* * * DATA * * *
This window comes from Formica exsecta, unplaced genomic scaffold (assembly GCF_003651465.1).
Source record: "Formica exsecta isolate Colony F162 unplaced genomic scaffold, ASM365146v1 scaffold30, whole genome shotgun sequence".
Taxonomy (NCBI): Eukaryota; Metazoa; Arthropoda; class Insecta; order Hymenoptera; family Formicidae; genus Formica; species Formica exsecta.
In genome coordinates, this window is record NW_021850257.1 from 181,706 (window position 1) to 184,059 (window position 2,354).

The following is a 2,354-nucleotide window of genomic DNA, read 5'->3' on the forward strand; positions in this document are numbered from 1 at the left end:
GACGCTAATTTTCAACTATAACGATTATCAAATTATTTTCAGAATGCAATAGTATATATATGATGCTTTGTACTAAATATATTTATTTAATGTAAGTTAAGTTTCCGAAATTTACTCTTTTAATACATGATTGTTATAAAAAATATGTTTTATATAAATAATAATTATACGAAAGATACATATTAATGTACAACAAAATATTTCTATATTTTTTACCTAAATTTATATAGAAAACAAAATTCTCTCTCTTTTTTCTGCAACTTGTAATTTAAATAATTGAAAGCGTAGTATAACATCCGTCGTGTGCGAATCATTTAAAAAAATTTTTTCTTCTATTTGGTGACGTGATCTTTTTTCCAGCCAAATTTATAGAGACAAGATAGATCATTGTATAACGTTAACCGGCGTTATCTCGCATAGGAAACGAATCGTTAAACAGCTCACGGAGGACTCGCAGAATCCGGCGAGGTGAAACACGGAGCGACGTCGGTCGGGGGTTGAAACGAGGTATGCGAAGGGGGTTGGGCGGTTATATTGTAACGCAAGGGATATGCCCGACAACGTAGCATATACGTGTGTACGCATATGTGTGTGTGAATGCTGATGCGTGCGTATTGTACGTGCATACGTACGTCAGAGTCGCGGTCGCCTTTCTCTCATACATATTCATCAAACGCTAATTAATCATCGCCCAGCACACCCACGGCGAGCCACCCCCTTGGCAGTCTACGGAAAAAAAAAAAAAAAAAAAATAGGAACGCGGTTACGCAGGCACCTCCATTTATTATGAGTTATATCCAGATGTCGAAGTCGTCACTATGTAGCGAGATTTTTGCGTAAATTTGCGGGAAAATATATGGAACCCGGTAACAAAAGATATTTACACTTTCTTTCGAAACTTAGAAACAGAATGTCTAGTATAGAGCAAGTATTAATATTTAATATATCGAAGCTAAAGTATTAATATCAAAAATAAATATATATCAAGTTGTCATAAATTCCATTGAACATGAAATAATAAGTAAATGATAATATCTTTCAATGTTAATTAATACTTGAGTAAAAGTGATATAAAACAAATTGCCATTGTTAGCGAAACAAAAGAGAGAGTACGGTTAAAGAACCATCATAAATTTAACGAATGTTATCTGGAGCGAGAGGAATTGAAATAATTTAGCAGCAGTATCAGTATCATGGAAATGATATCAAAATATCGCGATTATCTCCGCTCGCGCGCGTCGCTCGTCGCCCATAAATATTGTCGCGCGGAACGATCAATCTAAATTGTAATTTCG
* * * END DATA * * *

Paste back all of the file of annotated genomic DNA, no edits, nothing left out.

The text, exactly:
This window comes from Formica exsecta, unplaced genomic scaffold (assembly GCF_003651465.1).
Source record: "Formica exsecta isolate Colony F162 unplaced genomic scaffold, ASM365146v1 scaffold30, whole genome shotgun sequence".
Taxonomy (NCBI): Eukaryota; Metazoa; Arthropoda; class Insecta; order Hymenoptera; family Formicidae; genus Formica; species Formica exsecta.
In genome coordinates, this window is record NW_021850257.1 from 181,706 (window position 1) to 184,059 (window position 2,354).

The following is a 2,354-nucleotide window of genomic DNA, read 5'->3' on the forward strand; positions in this document are numbered from 1 at the left end:
GACGCTAATTTTCAACTATAACGATTATCAAATTATTTTCAGAATGCAATAGTATATATATGATGCTTTGTACTAAATATATTTATTTAATGTAAGTTAAGTTTCCGAAATTTACTCTTTTAATACATGATTGTTATAAAAAATATGTTTTATATAAATAATAATTATACGAAAGATACATATTAATGTACAACAAAATATTTCTATATTTTTTACCTAAATTTATATAGAAAACAAAATTCTCTCTCTTTTTTCTGCAACTTGTAATTTAAATAATTGAAAGCGTAGTATAACATCCGTCGTGTGCGAATCATTTAAAAAAATTTTTTCTTCTATTTGGTGACGTGATCTTTTTTCCAGCCAAATTTATAGAGACAAGATAGATCATTGTATAACGTTAACCGGCGTTATCTCGCATAGGAAACGAATCGTTAAACAGCTCACGGAGGACTCGCAGAATCCGGCGAGGTGAAACACGGAGCGACGTCGGTCGGGGGTTGAAACGAGGTATGCGAAGGGGGTTGGGCGGTTATATTGTAACGCAAGGGATATGCCCGACAACGTAGCATATACGTGTGTACGCATATGTGTGTGTGAATGCTGATGCGTGCGTATTGTACGTGCATACGTACGTCAGAGTCGCGGTCGCCTTTCTCTCATACATATTCATCAAACGCTAATTAATCATCGCCCAGCACACCCACGGCGAGCCACCCCCTTGGCAGTCTACGGAAAAAAAAAAAAAAAAAAAATAGGAACGCGGTTACGCAGGCACCTCCATTTATTATGAGTTATATCCAGATGTCGAAGTCGTCACTATGTAGCGAGATTTTTGCGTAAATTTGCGGGAAAATATATGGAACCCGGTAACAAAAGATATTTACACTTTCTTTCGAAACTTAGAAACAGAATGTCTAGTATAGAGCAAGTATTAATATTTAATATATCGAAGCTAAAGTATTAATATCAAAAATAAATATATATCAAGTTGTCATAAATTCCATTGAACATGAAATAATAAGTAAATGATAATATCTTTCAATGTTAATTAATACTTGAGTAAAAGTGATATAAAACAAATTGCCATTGTTAGCGAAACAAAAGAGAGAGTACGGTTAAAGAACCATCATAAATTTAACGAATGTTATCTGGAGCGAGAGGAATTGAAATAATTTAGCAGCAGTATCAGTATCATGGAAATGATATCAAAATATCGCGATTATCTCCGCTCGCGCGCGTCGCTCGTCGCCCATAAATATTGTCGCGCGGAACGATCAATCTAAATTGTAATTTCG